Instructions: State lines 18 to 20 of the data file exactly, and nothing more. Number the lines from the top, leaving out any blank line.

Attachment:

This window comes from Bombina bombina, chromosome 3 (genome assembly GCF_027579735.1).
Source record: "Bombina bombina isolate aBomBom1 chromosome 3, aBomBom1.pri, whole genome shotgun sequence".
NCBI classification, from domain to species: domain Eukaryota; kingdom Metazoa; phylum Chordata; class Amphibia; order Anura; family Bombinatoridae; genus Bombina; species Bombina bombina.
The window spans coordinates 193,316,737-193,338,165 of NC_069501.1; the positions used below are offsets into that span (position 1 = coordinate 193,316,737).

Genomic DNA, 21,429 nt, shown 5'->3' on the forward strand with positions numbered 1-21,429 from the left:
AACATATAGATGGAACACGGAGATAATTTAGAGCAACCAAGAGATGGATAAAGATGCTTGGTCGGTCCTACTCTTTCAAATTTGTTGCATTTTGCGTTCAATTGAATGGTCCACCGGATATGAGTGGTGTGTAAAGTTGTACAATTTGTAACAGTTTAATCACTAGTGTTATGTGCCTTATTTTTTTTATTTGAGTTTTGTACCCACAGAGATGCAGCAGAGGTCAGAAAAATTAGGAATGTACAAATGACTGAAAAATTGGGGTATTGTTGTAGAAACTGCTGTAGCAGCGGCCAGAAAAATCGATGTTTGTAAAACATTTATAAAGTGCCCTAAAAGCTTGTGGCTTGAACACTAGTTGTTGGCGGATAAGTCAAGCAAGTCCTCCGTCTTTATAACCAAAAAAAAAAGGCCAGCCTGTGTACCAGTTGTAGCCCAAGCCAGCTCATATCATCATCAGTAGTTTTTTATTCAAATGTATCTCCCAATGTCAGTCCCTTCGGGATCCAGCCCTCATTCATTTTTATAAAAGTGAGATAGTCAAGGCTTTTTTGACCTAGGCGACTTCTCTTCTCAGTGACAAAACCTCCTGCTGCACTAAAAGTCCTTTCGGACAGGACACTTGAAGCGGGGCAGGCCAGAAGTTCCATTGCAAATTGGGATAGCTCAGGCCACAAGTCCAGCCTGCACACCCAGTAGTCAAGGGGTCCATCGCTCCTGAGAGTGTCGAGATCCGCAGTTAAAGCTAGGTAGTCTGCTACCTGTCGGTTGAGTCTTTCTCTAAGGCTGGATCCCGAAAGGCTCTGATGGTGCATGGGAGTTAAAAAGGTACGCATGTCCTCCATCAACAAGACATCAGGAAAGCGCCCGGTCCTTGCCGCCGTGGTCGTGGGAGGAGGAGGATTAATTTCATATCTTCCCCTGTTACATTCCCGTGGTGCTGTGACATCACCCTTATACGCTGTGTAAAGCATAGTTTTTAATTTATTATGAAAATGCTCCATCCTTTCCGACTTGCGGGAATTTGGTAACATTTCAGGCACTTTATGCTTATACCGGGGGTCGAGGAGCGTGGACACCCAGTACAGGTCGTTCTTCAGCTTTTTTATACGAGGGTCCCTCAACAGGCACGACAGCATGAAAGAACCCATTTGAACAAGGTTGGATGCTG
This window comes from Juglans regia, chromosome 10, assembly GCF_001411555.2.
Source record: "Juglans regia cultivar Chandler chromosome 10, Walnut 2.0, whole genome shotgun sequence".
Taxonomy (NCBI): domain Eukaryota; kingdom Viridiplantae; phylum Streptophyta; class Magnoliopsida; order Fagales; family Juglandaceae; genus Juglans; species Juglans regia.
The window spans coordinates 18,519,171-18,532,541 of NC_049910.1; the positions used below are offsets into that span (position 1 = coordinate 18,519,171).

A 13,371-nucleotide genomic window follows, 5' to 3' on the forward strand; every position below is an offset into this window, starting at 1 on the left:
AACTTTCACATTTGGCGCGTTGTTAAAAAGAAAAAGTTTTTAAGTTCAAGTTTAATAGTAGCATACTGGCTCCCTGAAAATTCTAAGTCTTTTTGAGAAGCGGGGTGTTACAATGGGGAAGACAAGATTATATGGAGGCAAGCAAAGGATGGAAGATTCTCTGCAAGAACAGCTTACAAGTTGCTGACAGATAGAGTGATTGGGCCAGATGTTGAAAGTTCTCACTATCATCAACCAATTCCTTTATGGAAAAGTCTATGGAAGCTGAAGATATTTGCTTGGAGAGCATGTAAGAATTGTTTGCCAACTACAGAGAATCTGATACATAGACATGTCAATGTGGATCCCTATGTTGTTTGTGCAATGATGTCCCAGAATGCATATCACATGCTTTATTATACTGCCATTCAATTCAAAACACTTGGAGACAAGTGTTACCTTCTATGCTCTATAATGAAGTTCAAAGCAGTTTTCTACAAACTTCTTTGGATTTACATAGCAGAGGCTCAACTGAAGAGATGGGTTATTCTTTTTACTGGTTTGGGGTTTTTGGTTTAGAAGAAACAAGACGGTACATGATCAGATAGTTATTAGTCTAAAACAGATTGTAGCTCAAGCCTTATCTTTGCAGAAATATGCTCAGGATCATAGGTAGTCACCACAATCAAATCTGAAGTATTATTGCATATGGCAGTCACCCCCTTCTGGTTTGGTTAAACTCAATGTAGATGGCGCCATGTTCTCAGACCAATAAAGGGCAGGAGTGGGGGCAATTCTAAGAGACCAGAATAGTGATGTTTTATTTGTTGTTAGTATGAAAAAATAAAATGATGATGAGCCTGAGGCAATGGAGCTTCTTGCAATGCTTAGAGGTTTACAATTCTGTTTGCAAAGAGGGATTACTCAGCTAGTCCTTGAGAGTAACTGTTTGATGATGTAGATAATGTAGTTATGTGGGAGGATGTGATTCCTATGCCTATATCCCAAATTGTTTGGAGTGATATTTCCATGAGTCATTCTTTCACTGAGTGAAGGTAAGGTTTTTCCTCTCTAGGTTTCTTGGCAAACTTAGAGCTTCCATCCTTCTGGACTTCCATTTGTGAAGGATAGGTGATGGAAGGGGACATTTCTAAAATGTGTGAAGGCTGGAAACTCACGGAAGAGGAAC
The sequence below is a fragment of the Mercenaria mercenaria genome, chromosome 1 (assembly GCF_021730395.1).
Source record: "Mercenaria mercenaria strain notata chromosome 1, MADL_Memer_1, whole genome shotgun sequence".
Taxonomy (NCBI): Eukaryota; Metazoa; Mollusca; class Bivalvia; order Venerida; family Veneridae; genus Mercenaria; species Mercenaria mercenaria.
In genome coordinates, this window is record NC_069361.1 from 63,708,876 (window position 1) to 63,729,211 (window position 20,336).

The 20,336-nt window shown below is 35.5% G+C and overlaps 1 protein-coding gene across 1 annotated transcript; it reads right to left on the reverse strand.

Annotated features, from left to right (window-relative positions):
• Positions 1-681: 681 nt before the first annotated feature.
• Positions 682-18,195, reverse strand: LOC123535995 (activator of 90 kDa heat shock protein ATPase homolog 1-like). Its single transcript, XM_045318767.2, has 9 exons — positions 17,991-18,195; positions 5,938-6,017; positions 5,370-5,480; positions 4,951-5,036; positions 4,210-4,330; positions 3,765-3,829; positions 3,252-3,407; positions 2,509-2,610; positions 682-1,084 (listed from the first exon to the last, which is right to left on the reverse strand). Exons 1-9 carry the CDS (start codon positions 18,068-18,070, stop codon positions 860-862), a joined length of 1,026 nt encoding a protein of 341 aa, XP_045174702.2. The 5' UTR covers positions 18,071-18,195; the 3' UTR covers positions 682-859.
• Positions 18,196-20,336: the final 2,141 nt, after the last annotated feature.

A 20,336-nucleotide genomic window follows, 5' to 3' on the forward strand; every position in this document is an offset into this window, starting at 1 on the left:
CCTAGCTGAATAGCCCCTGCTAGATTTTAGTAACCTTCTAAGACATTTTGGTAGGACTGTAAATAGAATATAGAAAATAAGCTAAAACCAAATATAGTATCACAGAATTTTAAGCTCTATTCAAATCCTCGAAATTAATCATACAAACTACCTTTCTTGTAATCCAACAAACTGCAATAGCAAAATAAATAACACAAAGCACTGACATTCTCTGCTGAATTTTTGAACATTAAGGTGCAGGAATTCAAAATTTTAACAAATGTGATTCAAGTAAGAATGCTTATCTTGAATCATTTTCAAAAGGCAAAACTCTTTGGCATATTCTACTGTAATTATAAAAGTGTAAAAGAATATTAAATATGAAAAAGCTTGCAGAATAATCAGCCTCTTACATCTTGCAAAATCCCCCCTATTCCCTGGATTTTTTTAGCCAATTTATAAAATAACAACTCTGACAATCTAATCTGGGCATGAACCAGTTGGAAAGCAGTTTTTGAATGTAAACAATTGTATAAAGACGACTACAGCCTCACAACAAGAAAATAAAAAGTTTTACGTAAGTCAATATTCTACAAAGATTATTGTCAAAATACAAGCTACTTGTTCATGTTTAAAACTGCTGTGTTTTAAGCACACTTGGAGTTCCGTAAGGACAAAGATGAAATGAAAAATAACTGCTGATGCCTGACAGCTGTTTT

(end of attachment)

Annotated features, from left to right (window-relative positions):
• Positions 1-681: 681 nt before the first annotated feature.
• Positions 682-18,195, reverse strand: LOC123535995 (activator of 90 kDa heat shock protein ATPase homolog 1-like). Its single transcript, XM_045318767.2, has 9 exons — positions 17,991-18,195; positions 5,938-6,017; positions 5,370-5,480; positions 4,951-5,036; positions 4,210-4,330; positions 3,765-3,829; positions 3,252-3,407; positions 2,509-2,610; positions 682-1,084 (listed from the first exon to the last, which is right to left on the reverse strand). Exons 1-9 carry the CDS (start codon positions 18,068-18,070, stop codon positions 860-862), a joined length of 1,026 nt encoding a protein of 341 aa, XP_045174702.2. The 5' UTR covers positions 18,071-18,195; the 3' UTR covers positions 682-859.